President Donald Trump backs two-state solution for the first time
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President Donald Trump backs two-state solution for the first time

US leader endorses coexistence between Israelis and Palestinians in landmark move since taking office, saying he believes it 'works best'

Donald Trump meeting with Bibi Netanyahu at the UN
Donald Trump meeting with Bibi Netanyahu at the UN

US President Donald Trump has endorsed a two-state solution between Israel and Palestine for the first time since taking office.

Mr Trump told reporters as he met with Israeli Prime Minister Benjamin Netanyahu at the UN, that he believes two states – Israel and one for the Palestinians – “works best”.

He has previously been vague on the topic, suggesting that he would support whatever the parties might agree to, including possibly a one-state resolution, which might see the Palestinian territories become part of Israel.

“I like two-state solution,” Mr Trump said as he posed for photographs with Mr Netanyahu. “That’s what I think works best. That’s my feeling. Now you may have a different feeling. I don’t think so. But I think two-state solution works best.”

Mr Trump later told a news conference that reaching a two-state solution is “more difficult because it’s a real estate deal” but that ultimately it “works better because you have people governing themselves”.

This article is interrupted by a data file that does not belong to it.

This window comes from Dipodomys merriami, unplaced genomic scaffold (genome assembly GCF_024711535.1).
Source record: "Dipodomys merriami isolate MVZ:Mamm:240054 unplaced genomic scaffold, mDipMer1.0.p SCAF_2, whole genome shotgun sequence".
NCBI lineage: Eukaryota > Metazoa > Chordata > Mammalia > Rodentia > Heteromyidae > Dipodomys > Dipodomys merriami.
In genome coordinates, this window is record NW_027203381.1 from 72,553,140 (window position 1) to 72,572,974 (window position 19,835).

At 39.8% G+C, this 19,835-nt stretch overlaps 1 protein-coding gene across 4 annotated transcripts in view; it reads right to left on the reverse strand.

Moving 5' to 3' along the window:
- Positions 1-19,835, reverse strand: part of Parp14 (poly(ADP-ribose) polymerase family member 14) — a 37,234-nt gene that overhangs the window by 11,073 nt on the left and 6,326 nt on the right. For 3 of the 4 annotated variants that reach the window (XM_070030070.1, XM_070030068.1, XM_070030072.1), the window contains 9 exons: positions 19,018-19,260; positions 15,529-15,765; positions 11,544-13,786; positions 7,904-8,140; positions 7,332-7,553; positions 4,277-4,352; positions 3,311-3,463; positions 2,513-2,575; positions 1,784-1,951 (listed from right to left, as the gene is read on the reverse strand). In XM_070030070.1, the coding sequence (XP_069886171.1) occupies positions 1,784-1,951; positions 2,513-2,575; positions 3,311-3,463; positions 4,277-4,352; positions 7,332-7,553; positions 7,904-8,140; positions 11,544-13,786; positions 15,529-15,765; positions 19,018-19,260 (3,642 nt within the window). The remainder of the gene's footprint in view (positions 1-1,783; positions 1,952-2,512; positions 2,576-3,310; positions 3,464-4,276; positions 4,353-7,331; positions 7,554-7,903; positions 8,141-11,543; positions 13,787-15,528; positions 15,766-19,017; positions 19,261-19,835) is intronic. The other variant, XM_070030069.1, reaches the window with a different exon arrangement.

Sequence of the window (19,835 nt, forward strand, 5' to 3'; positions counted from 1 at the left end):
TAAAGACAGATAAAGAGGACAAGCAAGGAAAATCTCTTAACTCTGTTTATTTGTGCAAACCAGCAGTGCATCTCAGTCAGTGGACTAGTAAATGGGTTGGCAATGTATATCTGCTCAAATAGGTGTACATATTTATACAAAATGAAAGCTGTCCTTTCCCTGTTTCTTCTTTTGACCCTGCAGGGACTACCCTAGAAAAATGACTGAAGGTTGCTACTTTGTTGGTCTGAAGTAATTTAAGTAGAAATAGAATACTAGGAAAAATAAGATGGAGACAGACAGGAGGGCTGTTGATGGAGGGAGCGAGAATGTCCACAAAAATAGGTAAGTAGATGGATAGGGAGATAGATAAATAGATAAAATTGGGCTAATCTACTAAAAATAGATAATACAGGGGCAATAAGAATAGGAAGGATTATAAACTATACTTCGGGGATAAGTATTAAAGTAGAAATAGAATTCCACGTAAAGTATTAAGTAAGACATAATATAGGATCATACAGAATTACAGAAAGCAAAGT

He added that he would still support Israel and the Palestinians should they opt for a one-state solution, though he believed that was less likely.

He said: “Bottom line: If the Israelis and Palestinians want one-state, that’s OK with me. If they want two states, that’s OK with me. I’m happy if they’re happy.”

In his earlier comments, Mr Trump said his much-anticipated but still unreleased Middle East peace plan could be presented in the next two to four months, but was not specific as to timing.

Mr Trump has been heavily criticised by the Palestinians for a series of moves that they say show distinct bias toward Israel, starting with his recognition last year of Jerusalem as Israel’s capital.

The Palestinians also claim the holy city as the capital of an eventual state. Earlier this year, Mr Trump followed up on the recognition by moving the US Embassy in Israel from Tel Aviv to Jerusalem, a step that was widely protested by Palestinians and others in the Arab world.

His administration has also slashed aid to the Palestinians by hundreds of millions of dollars and ended US support for the UN agency that helps Palestinian refugees.

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